Monday, March 20, 2006

luck o' the french

(I'm talking with a boy in my class, in french.):
He says: "Your french is not bad! Really, it's good!"
Me "Thanks. I've made a lot of progress, so I'm happy to hear that I've become better."
Him: "Your pronunciation is good, too. I like your accent."
Me: "Yes? This is true?"
Him: "Yeah! It's a nice accent. For me, it''s really sexy!"
Me: "oh."
Him: "Yeah, when you speak french to us in class, the boys all like it becuase we think it is sexy!
Me: "oh."

Why, you ask, would my student be revealing secrets which lead to embarassment for both parties, come classtime on wednesday morning? That's easy: beer! More specifically, St. Patrick's day beer. While I'm sorry to report that they do not serve large pitchers of green Miller Light here, which seems to me the only real way to celebrate the day*, little Poligny did show us Americans up a bit. In the morning, there was a belated Carnaval parade through town for the little kids. It was similar to how my elementary school does a halloween parade across the playground, except this was all the kids in town dressed up, walking the main road through the village, throwing confetti, banging drums...all followed by the chief of police himself, bringing up the rear. [What warmed my heart even more was how some of the lycee kids next to me gave an exaggerated cheer for the Chief, who responded with a friendly-yet-stern "Ok. That's enough." Taunting police -- the universal experience.]

*and, I suppose, is why I haven't celebrated much in the last three years

This was followed in the evening with a little party for the whole town. Before that, I was in Shopi (the small grocery store next to my apartment) buying food for the weekend. The girl who works in the evenings, and who is unbelieveably sweet to me, asked me if I knew about the party. I said no, so she told me about what was to go on, then said, "I'm going for a drink after work, so I hope to see you there!" This small-town stuff really gets me to absolutely no end.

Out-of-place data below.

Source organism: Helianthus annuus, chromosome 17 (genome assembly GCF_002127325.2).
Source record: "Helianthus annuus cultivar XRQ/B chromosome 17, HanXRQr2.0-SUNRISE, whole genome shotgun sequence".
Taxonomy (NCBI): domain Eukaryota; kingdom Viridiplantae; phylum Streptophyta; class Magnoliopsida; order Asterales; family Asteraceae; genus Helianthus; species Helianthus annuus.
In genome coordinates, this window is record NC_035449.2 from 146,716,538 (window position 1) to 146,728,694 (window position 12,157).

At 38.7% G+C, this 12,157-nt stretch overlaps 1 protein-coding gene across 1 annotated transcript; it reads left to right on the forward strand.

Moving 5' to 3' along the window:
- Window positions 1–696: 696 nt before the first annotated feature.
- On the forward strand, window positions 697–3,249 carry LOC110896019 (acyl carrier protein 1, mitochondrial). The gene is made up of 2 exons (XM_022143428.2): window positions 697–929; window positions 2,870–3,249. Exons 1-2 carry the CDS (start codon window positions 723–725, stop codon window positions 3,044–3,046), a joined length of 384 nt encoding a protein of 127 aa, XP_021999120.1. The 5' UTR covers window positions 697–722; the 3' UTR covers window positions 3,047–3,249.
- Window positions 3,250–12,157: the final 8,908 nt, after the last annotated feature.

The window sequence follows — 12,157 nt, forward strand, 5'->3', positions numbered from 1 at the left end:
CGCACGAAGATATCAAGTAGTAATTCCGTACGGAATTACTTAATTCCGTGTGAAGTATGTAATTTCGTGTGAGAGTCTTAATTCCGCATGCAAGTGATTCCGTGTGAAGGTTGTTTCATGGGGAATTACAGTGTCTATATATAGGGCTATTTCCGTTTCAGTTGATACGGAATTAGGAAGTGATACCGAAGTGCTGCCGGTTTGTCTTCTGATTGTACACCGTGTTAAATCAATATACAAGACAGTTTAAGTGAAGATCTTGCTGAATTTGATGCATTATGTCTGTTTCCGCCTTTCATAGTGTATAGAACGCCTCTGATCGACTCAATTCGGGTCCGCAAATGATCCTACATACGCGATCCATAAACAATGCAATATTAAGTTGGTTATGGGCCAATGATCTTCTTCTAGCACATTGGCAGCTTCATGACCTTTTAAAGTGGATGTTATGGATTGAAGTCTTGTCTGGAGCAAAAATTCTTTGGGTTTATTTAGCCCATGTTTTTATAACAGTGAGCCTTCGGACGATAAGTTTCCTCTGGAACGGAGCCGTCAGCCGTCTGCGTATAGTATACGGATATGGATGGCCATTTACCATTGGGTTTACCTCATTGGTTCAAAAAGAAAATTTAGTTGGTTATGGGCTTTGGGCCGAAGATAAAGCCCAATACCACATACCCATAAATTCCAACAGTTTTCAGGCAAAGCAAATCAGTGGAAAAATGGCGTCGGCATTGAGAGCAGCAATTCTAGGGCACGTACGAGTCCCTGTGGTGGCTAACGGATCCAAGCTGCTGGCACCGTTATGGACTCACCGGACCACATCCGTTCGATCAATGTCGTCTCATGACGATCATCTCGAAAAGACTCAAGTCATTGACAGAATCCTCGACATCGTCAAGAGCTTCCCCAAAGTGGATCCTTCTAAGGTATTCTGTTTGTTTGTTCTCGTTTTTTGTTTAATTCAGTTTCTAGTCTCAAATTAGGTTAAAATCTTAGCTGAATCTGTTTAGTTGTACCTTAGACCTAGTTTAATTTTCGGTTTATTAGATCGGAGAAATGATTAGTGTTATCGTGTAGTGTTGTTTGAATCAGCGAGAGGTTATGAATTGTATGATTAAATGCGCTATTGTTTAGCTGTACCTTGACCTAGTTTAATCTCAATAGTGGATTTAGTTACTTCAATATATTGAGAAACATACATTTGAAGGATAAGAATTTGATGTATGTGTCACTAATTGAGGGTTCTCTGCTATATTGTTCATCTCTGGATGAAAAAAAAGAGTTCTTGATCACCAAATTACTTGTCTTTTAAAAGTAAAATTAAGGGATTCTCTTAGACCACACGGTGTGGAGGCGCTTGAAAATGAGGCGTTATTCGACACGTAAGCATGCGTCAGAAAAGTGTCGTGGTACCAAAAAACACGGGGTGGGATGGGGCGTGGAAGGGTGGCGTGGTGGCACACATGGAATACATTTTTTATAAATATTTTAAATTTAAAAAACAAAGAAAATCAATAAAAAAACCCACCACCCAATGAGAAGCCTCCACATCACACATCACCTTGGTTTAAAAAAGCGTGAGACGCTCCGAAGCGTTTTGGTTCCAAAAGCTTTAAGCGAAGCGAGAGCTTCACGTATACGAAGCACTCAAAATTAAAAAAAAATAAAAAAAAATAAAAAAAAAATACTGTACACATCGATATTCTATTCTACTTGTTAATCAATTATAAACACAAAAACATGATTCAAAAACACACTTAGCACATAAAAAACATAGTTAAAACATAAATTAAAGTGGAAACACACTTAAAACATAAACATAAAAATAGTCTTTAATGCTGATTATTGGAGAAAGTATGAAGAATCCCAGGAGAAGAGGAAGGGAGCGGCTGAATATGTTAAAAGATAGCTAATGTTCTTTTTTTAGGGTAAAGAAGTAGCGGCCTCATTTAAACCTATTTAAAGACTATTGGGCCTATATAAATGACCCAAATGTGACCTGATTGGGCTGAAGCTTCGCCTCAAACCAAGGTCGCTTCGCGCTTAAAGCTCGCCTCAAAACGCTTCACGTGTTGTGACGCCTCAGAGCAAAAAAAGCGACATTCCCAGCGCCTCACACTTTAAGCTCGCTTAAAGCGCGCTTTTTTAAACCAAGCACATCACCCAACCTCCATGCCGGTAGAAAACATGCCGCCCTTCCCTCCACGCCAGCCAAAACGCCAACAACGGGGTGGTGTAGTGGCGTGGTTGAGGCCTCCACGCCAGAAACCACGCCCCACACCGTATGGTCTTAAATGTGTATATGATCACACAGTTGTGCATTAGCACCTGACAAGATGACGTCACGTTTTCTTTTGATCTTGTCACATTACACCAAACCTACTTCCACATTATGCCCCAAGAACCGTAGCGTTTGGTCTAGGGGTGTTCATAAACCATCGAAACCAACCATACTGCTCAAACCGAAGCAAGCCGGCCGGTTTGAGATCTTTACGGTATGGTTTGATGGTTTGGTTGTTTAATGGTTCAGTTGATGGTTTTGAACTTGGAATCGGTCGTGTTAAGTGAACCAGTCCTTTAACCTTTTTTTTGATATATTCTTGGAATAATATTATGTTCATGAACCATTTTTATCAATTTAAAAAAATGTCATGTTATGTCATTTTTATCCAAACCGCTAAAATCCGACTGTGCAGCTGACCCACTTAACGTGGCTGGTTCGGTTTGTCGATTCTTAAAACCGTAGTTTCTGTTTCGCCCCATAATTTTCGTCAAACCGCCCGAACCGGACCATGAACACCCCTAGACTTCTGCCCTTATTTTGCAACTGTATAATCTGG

In the place in the middle of town, they had erected a smallish tent. Inside, half the town packed in to buy very good, very local beer...and waffles. With nutella. Some musicians from town were playing irish music. I bumped into some of my friends, then saw other, more drunk, students -- which, you see, led up to the conversation above. It was a wonderful evening, with a constant stream of Polinoises whom I've come to know (the woman from the bakery, the person at the glass shop, the old man who owns the antique store, etc.) passing buy and saying hello. Even now, writing this, I feel a little choked up thinking about how much I love this place, how lucky I feel to have become a part of their lives, even for just a year.

On a much less sentimental note, I will share two other things I learned friday night. When I saw my friends sitting on a bench, I walked over and said to Lucie, "Hey, move over." They all burst out laughing, which made my insides die a little -- I knew that I said something which I didn't really mean. "You know, that's not very polite," she said "It's okay to say with me, or a close friend, but it's pretty coarse." A similar explanation followed when I described something as degolas. That word, which I thought was a general expression for 'unsavoury' or 'gross' isn't as rude, but it's certainly isn't part of polite conversation.

To illustrate, this is the rough equivalent to what I've been saying for, oh, the last four months.

1. I open the classroom door and motion for the students to go in. "Okay kids, move your goddamn asses."
2. Someone offers me a piece of really ripe, moldy, funky cheese. "No thanks, it smells a bit too crappy for me."

(note: the publishing program is giving me a bit of trouble again, this time not letting me upload any pictures. it may cause some irregular posting until things get straightened out.)


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